In Brief

Syria crisis: why the UN Security Council is impotent

Organisation has ‘inglorious history of missing chances to avert catastrophe’

The UN Security Council is expected to meet today to discuss the Syrian crisis and government-backed assault on Eastern Ghouta - described by UN Secretary-General Antonio Guterres as “hell on Earth”.

The council is also likely to vote on a draft resolution demanding a 30-day ceasefire in Syria to allow the delivery of humanitarian aid and medical evacuations.

But all eyes will be on Syria’s ally Russia should the vote commence. Moscow has vetoed UN Security Council action on Syria 11 times since the civil war began in 2011, “shielding Syrian President Bashar al-Assad’s government”, says Reuters.

In January, US Secretary of State Rex Tillerson said Russia’s failure to resolve the issue of chemical weapons use in Syria called into question Russia’s relevance to the resolution.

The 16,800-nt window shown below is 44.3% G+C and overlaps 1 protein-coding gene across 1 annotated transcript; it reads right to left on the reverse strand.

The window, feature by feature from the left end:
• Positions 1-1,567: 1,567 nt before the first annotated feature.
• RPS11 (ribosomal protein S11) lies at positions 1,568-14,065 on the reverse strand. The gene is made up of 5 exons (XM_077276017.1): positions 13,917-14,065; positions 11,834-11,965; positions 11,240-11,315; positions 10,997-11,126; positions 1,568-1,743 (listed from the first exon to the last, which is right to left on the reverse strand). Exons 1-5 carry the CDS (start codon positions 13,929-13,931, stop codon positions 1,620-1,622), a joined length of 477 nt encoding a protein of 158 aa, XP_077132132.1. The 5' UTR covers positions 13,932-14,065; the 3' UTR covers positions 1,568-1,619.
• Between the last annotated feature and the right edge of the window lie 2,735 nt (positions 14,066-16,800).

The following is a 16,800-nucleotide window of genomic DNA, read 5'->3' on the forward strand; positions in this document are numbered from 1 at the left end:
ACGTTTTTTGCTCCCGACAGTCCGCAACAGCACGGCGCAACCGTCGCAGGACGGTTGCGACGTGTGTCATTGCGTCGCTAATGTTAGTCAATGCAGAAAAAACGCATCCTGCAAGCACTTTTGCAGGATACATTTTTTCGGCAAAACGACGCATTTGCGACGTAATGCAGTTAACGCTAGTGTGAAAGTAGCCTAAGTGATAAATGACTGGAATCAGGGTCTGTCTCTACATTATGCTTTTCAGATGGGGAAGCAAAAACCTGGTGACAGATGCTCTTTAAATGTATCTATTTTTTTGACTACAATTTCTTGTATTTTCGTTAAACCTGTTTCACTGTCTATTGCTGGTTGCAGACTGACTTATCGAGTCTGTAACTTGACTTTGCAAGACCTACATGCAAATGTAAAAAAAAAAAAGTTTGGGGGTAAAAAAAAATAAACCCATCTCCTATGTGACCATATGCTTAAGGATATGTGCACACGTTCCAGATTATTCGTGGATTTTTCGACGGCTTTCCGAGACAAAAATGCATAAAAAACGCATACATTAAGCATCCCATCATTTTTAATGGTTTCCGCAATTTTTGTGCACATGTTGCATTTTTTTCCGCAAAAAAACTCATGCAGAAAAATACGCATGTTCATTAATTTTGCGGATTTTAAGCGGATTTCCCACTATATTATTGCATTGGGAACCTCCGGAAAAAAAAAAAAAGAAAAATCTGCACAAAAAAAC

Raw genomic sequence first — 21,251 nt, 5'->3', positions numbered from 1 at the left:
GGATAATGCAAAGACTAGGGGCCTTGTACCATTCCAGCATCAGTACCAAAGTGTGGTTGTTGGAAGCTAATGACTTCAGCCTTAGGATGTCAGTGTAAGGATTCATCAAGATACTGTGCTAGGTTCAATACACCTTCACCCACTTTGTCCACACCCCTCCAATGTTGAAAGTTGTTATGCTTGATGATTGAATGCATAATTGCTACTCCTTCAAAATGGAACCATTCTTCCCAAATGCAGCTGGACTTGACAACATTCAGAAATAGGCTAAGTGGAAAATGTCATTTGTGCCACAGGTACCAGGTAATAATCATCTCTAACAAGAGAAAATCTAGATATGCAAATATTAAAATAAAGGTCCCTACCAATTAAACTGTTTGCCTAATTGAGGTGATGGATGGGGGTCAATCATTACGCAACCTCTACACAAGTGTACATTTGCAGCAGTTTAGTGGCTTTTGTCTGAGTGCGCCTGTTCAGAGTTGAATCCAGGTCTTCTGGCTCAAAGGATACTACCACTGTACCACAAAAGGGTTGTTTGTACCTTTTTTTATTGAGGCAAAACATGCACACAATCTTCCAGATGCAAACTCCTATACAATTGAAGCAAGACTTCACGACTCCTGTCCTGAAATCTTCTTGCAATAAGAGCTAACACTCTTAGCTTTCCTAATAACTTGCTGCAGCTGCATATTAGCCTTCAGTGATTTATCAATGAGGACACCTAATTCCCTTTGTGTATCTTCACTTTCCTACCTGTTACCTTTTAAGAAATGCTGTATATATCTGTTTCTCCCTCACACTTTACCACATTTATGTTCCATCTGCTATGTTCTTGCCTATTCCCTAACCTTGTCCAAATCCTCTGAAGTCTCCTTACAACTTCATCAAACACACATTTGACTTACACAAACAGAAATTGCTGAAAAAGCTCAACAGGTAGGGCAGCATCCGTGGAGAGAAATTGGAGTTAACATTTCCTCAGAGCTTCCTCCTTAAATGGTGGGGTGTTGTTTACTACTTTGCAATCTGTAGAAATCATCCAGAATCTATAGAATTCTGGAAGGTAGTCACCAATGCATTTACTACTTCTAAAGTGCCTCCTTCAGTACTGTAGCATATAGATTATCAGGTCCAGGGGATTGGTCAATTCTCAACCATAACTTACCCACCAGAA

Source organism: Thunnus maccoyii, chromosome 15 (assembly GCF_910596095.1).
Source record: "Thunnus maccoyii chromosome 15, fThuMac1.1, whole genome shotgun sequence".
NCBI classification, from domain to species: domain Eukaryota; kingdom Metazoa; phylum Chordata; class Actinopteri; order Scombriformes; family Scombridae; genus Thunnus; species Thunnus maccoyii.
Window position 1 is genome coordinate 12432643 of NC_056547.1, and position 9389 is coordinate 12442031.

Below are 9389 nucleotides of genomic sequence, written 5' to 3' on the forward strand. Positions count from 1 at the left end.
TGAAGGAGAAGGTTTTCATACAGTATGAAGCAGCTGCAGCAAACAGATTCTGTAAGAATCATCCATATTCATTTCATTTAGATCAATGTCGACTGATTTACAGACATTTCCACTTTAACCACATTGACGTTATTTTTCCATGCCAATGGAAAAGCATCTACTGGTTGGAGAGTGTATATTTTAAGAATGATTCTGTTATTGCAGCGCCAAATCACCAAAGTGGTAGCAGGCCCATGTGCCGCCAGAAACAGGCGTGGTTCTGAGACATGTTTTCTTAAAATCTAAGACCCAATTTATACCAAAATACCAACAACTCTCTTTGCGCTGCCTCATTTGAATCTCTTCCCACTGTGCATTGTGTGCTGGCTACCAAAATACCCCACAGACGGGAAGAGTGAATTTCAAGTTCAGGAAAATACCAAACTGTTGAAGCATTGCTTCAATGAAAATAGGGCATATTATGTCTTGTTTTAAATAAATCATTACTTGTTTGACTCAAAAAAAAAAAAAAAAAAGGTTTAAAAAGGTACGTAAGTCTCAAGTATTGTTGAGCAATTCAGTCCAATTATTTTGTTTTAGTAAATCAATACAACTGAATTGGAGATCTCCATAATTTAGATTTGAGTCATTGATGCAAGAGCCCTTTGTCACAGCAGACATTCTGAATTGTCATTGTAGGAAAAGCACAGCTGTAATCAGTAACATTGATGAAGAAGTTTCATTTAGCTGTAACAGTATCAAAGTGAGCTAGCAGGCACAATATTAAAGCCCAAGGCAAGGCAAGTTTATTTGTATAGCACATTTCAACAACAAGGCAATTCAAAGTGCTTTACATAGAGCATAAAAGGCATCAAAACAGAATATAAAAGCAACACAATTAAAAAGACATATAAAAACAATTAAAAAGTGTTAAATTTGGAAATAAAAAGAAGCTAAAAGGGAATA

“At a bare minimum, Russia must stop vetoing and at least abstain on future UNSC resolutions on this issue,” Tillerson said.

The council’s five permanent members - the US, the UK, France, Russia and China - all have the power to veto a resolution. This means that the body’s ability to maintain peace often depends upon its members’ narrow interests -  leading critics to ask whether the council has any value.

In August, war crimes expert Carla del Ponte quit the UN panel probing alleged war crimes in Syrian, calling it “pointless”. “I give up,” del Ponte said. “The states in the Security Council don’t want justice.”

While military action taken without council’s blessing is still typically regarded as illegitimate, the UN has been “reduced to the status of a helpless spectator by Russia”, says The Atlantic.

Hannah Thomas-Peter of Sky News described the council last year as “a useless talking shop” with an “inglorious history of missing chances to avert catastrophe”.

She pointed to Syria, Rwanda and Bosnia as examples of its ineffectiveness.

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